Despite the clear differences between the two governments which have emerged over the past fortnight, threatening progress, John Major and Albert Reynolds resuscitated hopes of a settlement.
After failing to achieve a breakthrough the two Prime Ministers deferred many outstanding issues until talks next week, between officials, in advance of the second scheduled discussions at the European Council meeting on Friday.
Mr Major admitted there were outstanding difficulties but said they had made useful progress. Mr Reynolds referred to 'open and frank talking' that began with a clearing of the air, a reference to revelations of official leaks and British contacts with the IRA.
They failed to make progress on the key question of Irish self determination, North and South, seen by Dublin as essential to its push for an IRA ceasefire. Significantly, both men declined to take questions on that issue. Though Dublin had been deeply unhappy that Mr Major had not given Mr Reynolds prior notice of the dialogue with the Provisionals, the Taoiseach said: 'I'm satisfied that it will not interfere with our discussions.'
Mr Reynolds confirmed his government was prepared to deal with the Irish constitution's claim over Northern Ireland but stressed his preference for that to be dealt with in a final package. He emphasised that the priority was to end the killing in Northern Ireland. 'If at the end of the peace process the outcome is balanced, the Irish government is prepared to put to the people the agreement and whatever that may entail.'
When pressed, Mr Major refused to accept contacts were continuing with the IRA, but said: 'The lines are there. I've no idea if the IRA will avail themselves of them.'
A main point at issue during an afternoon of plenary talks in Dublin was the extent to which a 'peace' document, originally drawn up by Dublin, should cover constitutional issues, including the Irish claim to sovereignty over Northern Ireland. The British argued any joint declaration should cover such issues, not least to reassure Unionists of what lay in store in any agreement on the constitutional status of Northern Ireland.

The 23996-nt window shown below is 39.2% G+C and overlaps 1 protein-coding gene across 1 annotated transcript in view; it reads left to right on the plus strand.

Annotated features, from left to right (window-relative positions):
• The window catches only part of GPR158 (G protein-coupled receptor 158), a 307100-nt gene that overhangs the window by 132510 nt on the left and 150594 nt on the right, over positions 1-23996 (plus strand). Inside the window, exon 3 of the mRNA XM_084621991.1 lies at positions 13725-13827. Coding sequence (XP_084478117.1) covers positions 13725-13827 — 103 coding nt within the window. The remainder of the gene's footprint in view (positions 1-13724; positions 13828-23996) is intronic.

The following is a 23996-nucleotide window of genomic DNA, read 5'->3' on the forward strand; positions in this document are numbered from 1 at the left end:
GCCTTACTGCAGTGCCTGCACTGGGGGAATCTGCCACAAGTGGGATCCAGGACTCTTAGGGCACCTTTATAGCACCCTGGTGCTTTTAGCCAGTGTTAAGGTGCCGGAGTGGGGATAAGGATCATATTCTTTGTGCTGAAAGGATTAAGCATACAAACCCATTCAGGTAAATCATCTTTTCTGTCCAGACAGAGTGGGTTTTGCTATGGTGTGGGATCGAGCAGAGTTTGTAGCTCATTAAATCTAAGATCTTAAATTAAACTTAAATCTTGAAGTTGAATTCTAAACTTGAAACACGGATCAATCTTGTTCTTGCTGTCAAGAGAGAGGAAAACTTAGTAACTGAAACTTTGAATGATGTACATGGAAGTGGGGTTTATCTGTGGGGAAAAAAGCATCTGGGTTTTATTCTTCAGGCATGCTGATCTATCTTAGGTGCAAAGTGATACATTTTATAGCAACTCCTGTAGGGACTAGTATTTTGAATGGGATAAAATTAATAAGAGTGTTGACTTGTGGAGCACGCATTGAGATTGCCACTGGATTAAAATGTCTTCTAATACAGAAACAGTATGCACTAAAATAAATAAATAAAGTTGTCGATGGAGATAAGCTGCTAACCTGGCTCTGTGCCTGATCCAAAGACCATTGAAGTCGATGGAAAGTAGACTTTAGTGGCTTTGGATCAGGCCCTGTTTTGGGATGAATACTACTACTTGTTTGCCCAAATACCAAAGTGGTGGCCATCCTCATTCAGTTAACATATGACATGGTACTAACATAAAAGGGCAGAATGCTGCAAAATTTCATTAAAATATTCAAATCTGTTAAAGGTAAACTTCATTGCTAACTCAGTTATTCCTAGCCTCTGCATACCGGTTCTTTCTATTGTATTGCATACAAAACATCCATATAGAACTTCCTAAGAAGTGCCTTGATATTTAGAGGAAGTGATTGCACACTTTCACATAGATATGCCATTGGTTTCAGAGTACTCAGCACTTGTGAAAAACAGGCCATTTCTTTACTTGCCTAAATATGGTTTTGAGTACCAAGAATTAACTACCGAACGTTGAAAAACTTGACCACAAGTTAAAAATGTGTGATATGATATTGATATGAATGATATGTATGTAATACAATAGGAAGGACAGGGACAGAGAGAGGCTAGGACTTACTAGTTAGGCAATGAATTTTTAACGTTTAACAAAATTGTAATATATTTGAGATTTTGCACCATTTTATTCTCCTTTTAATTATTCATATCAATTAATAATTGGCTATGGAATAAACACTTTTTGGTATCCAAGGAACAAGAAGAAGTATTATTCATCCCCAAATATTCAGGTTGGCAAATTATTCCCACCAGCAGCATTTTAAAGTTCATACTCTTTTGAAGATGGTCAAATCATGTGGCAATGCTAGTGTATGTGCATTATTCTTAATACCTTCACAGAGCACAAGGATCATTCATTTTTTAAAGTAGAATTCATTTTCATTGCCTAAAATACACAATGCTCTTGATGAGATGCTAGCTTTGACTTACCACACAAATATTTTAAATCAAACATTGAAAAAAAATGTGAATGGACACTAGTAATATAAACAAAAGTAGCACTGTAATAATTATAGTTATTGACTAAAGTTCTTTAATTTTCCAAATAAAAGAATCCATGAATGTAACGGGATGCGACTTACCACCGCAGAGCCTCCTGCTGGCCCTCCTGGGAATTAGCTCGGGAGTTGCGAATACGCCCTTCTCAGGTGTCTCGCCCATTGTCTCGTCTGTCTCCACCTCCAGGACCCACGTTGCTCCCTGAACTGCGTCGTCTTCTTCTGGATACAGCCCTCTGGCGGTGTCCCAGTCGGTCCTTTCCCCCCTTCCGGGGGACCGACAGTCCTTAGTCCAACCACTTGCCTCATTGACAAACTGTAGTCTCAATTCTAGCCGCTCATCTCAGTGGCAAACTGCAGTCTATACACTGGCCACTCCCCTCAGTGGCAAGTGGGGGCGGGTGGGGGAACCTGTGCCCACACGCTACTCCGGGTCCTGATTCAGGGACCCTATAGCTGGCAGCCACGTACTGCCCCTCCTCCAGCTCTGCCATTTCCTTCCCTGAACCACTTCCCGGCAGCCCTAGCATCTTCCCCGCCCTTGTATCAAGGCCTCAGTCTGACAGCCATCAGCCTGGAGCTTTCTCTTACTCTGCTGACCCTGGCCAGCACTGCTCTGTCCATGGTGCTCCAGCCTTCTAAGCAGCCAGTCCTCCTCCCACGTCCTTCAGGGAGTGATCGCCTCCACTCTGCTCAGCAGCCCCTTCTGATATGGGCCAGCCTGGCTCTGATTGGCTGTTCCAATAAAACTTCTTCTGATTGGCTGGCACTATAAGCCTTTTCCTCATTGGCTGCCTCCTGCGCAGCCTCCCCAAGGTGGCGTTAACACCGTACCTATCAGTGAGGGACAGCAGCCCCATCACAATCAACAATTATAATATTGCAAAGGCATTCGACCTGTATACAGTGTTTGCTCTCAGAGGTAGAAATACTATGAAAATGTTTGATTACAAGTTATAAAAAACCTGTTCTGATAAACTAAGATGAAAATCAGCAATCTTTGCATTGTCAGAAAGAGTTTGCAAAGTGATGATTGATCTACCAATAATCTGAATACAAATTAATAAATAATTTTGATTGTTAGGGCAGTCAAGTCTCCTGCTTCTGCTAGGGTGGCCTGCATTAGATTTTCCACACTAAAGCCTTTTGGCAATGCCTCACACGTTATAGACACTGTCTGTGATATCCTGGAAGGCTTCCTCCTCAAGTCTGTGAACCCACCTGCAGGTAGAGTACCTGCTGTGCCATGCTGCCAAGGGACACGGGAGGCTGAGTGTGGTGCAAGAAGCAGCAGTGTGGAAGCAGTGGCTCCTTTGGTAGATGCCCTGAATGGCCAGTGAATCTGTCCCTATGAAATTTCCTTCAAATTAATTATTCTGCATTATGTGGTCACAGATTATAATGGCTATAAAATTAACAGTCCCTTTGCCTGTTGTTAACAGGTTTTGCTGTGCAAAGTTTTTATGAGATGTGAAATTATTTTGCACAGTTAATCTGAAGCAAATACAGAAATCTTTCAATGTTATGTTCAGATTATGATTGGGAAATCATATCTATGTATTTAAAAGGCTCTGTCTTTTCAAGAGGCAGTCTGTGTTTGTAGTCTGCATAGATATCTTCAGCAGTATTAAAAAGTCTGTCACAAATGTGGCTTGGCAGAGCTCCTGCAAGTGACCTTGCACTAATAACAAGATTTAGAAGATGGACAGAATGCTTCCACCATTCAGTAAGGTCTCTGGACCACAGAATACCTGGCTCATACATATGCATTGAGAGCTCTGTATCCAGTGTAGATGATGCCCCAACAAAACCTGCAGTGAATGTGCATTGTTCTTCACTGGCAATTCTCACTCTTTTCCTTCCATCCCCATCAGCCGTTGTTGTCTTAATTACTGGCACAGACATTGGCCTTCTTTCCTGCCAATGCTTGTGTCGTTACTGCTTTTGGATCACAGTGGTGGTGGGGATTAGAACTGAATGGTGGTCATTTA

The Irish had begun the day by saying that a document directly designed to pave the way for a cessation of IRA violence - linked to the principle of 'self determination' for the people of the island of Ireland - was the urgent priority. Constitutional issues could then be discussed in greater detail at a later stage between all constitutional parties. Those would presumably include, if the IRA renounces violence, Sinn Fein. Unionists object to the term 'self-determination' because of its nationalist resonances.
The importance of the meeting was underlined by the presence in the British delegation of both Douglas Hurd, the Foreign Secretary, and Sir Robin Butler, the Cabinet Secretary. The atmosphere, described as 'workmanlike' by British sources, improved markedly in the course of a day which began with Mr Reynolds expressing dismay over Dublin being kept in the dark about Whitehall's secret and continued contacts with the IRA since February. Those were not divulged to the Irish government until last Friday.
Earlier Noel Dempsey, the Irish government's chief whip, had said: 'If all the allegations made over the last 24 hours are true then quite rightly the government would be seriously disturbed and angry.' He referred to suggestions that details of the confidential London-Dublin talks had been revealed to Sinn Fein during the course of the secret documents, adding: 'If true, that would be unacceptable to the Irish government and a breach of faith.'
Mr Dempsey suggested that London had misunderstood what joint determination would entail. Any settlement would have to be put to a referendum, requiring clear majorities in two separate and concurrent votes in the Republic and in Northern Ireland.
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